As the western anchor of the Atglen and Susquehanna Low Grade, Columbia Branch and Columbia & Port Deposit, electric traction handled freight from the east upon completion of the landmark electrification project in 1938. The entire westbound receiving yard was under catenary allowing entire electric powered trains to arrive without assistance from yard crews. In contrast, the eastbound relay and hump tracks were only wired on the far-east end to facilitate departures utilizing electric locomotives.

Plate drawing of the eastbound classification yards circa 1963. Plate drawing of the eastbound classification yards circa 1963.Track Charts collection of The Broad Way website

Plate drawing of the eastbound classification yards circa 1963. Plate drawing of the eastbound classification yards circa 1963.Track Charts collection of The Broad Way website

The facility was revised and expanded as traffic warranted with a World War II capacity of the east and west facilities each handling 5000 cars per day utilizing state of the art Union Switch and Signal car retarder systems helping to control and automate freight car sorting requiring less people while improving efficiency. Pre-War traffic averaged less than 10,000 freight cars a day, but at the peak of WWII traffic in 1942, Enola Terminal processed up to 20,661 cars in a 24 hour period!

Westbound mixed freight departing Enola from one of five running tracks connecting to the Rockville interlocking complex just to the north.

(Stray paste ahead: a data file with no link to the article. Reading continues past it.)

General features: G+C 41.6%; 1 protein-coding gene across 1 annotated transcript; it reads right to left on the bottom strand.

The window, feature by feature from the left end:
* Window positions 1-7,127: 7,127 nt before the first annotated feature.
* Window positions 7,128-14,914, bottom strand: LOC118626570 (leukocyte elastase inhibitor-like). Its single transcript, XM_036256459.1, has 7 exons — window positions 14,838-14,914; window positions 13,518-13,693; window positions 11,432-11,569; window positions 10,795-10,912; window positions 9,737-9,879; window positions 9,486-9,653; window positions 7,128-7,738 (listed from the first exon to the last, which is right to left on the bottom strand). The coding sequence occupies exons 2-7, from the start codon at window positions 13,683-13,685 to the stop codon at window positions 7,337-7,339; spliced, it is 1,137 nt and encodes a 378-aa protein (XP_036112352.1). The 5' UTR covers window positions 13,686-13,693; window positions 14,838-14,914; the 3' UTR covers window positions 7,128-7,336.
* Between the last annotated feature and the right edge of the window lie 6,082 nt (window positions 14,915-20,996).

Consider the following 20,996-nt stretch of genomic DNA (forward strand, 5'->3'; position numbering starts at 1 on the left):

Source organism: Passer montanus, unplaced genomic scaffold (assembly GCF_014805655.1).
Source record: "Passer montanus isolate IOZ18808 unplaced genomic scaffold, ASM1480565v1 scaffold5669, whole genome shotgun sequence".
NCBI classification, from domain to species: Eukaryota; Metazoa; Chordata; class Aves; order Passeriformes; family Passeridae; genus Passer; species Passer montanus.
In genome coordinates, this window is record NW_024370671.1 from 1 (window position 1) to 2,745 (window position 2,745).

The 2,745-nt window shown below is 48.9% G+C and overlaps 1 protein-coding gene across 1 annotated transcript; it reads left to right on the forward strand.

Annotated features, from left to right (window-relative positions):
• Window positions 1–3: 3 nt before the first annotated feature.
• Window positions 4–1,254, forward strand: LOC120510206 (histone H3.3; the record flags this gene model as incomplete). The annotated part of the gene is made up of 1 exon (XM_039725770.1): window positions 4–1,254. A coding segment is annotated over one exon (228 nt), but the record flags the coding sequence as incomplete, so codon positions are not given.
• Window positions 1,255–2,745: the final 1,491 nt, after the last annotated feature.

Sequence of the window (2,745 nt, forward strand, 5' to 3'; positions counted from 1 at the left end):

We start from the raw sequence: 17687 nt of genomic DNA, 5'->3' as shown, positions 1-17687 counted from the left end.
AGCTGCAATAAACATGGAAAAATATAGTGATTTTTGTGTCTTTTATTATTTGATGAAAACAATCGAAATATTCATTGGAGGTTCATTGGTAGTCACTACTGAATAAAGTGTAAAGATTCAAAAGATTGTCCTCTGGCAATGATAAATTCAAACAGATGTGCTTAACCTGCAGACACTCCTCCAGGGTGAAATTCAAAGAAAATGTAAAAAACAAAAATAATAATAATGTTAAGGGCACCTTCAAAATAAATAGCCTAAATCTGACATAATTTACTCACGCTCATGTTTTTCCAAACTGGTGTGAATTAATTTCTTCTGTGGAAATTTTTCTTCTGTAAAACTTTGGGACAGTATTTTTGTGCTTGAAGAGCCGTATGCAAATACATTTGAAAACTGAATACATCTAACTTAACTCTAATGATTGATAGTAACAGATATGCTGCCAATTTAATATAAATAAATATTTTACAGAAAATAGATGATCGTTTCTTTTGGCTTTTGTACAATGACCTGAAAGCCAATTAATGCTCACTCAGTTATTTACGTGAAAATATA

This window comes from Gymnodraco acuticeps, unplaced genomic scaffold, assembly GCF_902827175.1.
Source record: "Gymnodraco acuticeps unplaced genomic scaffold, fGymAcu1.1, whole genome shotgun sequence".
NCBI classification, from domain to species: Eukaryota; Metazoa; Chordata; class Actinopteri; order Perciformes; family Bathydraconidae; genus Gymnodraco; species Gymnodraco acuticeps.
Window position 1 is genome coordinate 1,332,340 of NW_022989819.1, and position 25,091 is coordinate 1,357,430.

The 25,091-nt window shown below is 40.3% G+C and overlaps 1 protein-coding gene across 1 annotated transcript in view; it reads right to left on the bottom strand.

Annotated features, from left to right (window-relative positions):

Westbound mixed freight departing Enola from one of five running tracks connecting to the Rockville interlocking complex just to the north.

After the war, traffic levels decreased and the revision and expansion of the PRR facility in Conway just west of Pittsburgh was completed. Enola began to loose work in a system wide effort to reduce car handling and cut costs. Since then Enola has survived several service reductions and closures under PRR predecessors Conrail an Norfolk Southern. The facility was reborn in a smaller capacity in 2003 when Norfolk Southern began utilizing hump switching for mixed freight once again. Though not quite the facility it used to be, the engine terminal is still responsible for running repairs and inspections for the NS diesel fleet, being one of only  three such locations in the Northeast region to carry out these tasks. Today Enola continues to provide many jobs to the local economy as both a crew change point for run through and originating traffic for five general road and yard crew pools.

Current sorting operations focus around the former westbound classification yard (background) that Norfolk Southern rebuilt in 2003. Note the proximity of the facility to the beautiful Susquehanna River.

Current sorting operations focus around the former westbound classification yard (background) that Norfolk Southern rebuilt in 2003. Note the proximity of the facility to the beautiful Susquehanna River.